Outperformance for stocks
To keep things simple, let’s focus on portfolios investing in stocks.
Is it okay to claim outperformance if your return exceeds the benchmark’s by more than 1 basis point (0.01%), 25 bps, 50 bps, or 100 bps?
Or should the margin be calculated relative to the benchmark’s return? After all, exceeding the benchmark’s return by 26 basis points (0.26%) looks better when the benchmark returns 0.01% than when it returns 45%.
Please answer the poll in the right-hand column of this blog. I’ll report on the results in my February e-newsletter.
Diverse opinions on “outperform”
I’m literal-minded. To me, a fund “outperforms” when it beats its index by the tiniest margin, though I doubt that I’d crow about that. However, asset management companies often report such returns as “in line with” or “closely tracking” the benchmark. The concerns of their legal or compliance departments probably influence this decision.
Here’s one example:
…the Wasatch Heritage Fund posted a return of 6.22% for the quarter. These results closely tracked those of the Fund’s benchmark, the Russell 1000 Value Index, which returned 6.78% over the same period.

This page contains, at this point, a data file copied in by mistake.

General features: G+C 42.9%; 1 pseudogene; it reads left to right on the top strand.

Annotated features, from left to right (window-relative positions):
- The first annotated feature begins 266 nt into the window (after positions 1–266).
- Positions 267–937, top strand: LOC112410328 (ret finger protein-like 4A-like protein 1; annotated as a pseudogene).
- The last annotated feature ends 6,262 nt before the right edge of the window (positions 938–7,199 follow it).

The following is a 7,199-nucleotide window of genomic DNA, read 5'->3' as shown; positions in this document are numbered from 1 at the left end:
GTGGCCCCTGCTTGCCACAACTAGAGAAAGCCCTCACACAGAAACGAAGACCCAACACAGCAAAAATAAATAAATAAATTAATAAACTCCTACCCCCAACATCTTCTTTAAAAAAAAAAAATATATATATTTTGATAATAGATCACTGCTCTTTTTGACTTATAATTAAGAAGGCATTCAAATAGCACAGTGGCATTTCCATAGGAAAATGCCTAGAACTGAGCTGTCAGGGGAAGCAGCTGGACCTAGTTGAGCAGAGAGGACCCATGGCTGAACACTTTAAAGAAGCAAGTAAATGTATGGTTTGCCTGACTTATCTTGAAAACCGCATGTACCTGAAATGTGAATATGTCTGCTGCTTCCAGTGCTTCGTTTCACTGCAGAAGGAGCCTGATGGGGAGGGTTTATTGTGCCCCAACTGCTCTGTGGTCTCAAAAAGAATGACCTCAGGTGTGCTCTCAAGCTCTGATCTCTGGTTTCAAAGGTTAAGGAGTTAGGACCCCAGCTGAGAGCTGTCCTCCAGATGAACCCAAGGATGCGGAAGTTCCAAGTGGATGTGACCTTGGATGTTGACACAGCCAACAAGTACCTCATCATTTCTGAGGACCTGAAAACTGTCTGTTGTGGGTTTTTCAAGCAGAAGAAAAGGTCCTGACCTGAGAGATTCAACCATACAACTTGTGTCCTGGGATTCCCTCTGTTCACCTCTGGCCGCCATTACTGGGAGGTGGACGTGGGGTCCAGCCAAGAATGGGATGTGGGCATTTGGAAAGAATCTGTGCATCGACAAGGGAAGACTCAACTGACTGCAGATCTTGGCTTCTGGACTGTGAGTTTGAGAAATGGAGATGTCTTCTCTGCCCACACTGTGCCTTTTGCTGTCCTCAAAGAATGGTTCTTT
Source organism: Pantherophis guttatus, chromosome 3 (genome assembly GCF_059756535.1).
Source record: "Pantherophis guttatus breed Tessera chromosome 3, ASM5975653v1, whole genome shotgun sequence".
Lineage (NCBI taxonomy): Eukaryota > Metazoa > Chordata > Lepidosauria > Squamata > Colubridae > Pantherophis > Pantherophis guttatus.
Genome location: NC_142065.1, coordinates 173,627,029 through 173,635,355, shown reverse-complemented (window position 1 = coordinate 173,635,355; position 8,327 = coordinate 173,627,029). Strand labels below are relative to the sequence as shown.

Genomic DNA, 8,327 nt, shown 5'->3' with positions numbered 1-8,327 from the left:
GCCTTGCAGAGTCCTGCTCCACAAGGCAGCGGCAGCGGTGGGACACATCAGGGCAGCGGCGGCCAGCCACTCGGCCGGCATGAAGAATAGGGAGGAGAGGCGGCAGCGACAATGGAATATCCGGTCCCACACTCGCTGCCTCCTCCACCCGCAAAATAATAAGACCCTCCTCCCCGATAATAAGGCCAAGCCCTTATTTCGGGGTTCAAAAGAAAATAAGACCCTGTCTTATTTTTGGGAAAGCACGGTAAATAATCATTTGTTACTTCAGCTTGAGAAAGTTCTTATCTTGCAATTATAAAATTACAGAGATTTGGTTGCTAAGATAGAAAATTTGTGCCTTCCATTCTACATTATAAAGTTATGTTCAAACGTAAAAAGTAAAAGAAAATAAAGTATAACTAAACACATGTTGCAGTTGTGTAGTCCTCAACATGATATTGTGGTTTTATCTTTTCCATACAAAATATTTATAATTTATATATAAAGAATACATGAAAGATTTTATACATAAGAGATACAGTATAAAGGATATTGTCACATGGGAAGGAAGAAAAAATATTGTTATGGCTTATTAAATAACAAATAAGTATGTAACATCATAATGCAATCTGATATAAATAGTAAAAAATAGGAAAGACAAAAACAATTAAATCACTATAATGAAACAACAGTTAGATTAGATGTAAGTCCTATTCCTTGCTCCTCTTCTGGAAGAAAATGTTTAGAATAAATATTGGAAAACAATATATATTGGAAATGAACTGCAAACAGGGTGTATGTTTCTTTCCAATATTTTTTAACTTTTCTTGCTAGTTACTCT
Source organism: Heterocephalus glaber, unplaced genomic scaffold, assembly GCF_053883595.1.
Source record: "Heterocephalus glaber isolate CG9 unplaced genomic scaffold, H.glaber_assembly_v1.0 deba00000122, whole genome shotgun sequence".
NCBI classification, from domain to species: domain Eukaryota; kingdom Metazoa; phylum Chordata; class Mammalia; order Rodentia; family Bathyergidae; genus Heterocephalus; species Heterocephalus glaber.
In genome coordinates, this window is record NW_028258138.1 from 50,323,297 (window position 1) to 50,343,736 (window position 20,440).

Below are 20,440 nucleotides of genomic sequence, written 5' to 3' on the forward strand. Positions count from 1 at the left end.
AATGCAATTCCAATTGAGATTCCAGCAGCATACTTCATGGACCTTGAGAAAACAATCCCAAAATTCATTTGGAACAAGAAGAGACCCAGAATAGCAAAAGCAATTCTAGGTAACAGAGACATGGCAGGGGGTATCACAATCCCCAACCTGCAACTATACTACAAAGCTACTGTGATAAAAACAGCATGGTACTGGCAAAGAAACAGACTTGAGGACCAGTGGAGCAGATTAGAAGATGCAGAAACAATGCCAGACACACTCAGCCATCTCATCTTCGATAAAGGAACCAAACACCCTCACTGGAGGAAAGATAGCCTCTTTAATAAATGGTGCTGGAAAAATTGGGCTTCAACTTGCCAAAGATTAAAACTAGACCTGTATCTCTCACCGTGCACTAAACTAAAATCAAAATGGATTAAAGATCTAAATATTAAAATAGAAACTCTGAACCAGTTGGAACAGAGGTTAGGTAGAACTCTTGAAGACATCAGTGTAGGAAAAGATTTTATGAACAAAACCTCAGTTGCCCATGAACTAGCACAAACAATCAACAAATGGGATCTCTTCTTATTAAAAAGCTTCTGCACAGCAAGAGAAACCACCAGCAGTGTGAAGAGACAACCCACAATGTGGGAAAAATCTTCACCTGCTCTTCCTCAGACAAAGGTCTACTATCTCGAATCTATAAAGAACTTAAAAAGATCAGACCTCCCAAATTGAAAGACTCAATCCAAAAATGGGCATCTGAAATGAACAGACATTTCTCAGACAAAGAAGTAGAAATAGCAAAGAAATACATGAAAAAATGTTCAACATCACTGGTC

Meanwhile, some managers–including the manager of the Wasatch Global Science & Technology Fund–question whether their returns should be compared to benchmarks.
Typically, the first paragraph of our quarterly letter to shareholders includes a statement regarding the Fund’s performance relative to its benchmark. We intend to move away from this approach beginning with this letter, as
we think the industry norm of tracking performance versus a broad index on a quarter-by-quarter basis distracts from the Fund’s long-term investment strategy. Our new mantra, forged by the pressure of the 2008–2009 credit crunch, is that we must invest “away from the market” as we attempt to deliver exceptional long-term returns.
I’m looking forward to learning what YOU think.
Dec. 27. Oops. I made a miscalculation in discussing the Heritage example, so I’m deleting the offending sentence thanks to David Lufkin.